News & Happenings

December 18, 2018

A Participant’s Take on the Active Threat Integrated Response Course

San Francisco Fire Department Paramedic

In October, LSU NCBRT/ACE delivered the Active Threat Integrated Response Course to all Menlo Park police and fire department personnel in Menlo Park, CA. A couple San Francisco Fire paramedics also attended the class. Below, one paramedic shares what he learned in the course.  


"Great three days of training... glad we could both go and get a wealth of knowledge and experience out of it.


• Learning the challenges and successes of implementing a seamless inter-agency response strategy. Working together well requires training together often. 


• Importance of continuous inter-agency training regarding mass casualty incidents. Not only has active shooter type scenarios increased over the years but also the potential for other mass casualty events.


• Defining the roles and understanding command structure. Glossed over in other classes I feel we really learned a lot in this area. Setting up command and interacting with incoming units as they take over command.


• Valuable medical tips to enhance skill set. Many advanced ALS and BLS techniques were taught by Landon including improved tourniquet application and airway management.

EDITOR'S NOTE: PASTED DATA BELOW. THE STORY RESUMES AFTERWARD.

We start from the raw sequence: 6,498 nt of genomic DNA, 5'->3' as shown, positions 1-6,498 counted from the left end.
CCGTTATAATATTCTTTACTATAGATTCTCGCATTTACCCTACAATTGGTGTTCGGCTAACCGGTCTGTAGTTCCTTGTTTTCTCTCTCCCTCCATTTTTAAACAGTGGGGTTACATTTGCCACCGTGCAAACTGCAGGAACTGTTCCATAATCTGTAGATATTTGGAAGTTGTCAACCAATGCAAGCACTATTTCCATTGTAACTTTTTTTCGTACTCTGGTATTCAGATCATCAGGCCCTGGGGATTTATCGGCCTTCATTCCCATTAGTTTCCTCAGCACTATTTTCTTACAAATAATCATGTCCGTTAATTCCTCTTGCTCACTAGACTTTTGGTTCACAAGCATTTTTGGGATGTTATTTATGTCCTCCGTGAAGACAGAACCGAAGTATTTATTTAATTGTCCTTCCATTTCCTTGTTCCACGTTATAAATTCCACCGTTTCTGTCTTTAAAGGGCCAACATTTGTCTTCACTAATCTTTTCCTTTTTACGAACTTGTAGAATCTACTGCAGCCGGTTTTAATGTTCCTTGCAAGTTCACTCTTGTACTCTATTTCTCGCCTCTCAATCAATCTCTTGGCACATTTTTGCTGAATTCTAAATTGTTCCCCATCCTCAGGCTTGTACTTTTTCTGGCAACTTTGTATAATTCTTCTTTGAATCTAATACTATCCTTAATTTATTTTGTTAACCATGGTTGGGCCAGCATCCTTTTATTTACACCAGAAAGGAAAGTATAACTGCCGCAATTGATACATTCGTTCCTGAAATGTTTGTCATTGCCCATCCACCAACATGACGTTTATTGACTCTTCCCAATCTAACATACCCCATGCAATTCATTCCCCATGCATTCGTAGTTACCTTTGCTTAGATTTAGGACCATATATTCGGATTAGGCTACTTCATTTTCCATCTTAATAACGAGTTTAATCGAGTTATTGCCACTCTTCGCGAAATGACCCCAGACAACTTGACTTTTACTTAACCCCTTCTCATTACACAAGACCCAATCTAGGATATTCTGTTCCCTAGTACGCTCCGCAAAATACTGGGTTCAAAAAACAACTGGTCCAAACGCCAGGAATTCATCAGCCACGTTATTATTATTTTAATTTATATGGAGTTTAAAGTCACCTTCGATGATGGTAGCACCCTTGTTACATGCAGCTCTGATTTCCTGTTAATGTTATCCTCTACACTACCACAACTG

• The value and importance of clear communication between both providers and command. Through repeated evolutions we learned to establish clear forms of communication and unified terminology. 


• Coordinating and implementing a successful RTF (Rescue Task Force) - to include the proper placement of medics as they enter the scene with law enforcement. Security and movement structure was a primary focus. 


• How law enforcement uses the CAN report to relay vital information quickly. Room boss/hall boss tasks and how to coordinate needs more effectively. 


• How both law enforcement and medics should both use the BATH acronym for immediate patient assessment. Bleeding, Airway, Tension pneumothorax, Hypothermia. Bleeding being the most common preventable cause of traumatic death. 


• Using available LE and directing them to assist with wound care and patient extrication. Many other classes teach this as well but this was a main focus and everyone improved drastically throughout the class in this area. 


• The importance of clear and proper documentation. After action debriefing along with accurate documentation. 


• How to react to an incident within an incident and establishing CCPs. Also establishing ambulance exchange points was a focus topic that was not covered in many other classes. Staging along with proper placement of resources is vital in evolving scenarios like these. 


This class touched on many of the topics taught in TECC and other MCI type classes but much more in-depth. Some of the information I learned during this class I have not seen anywhere else and was of great benefit. I would recommend this class to any medical provider faced with these sorts of overwhelming scenarios. Great education overall."


Scott Wagness

TEMS Paramedic

San Francisco Fire Department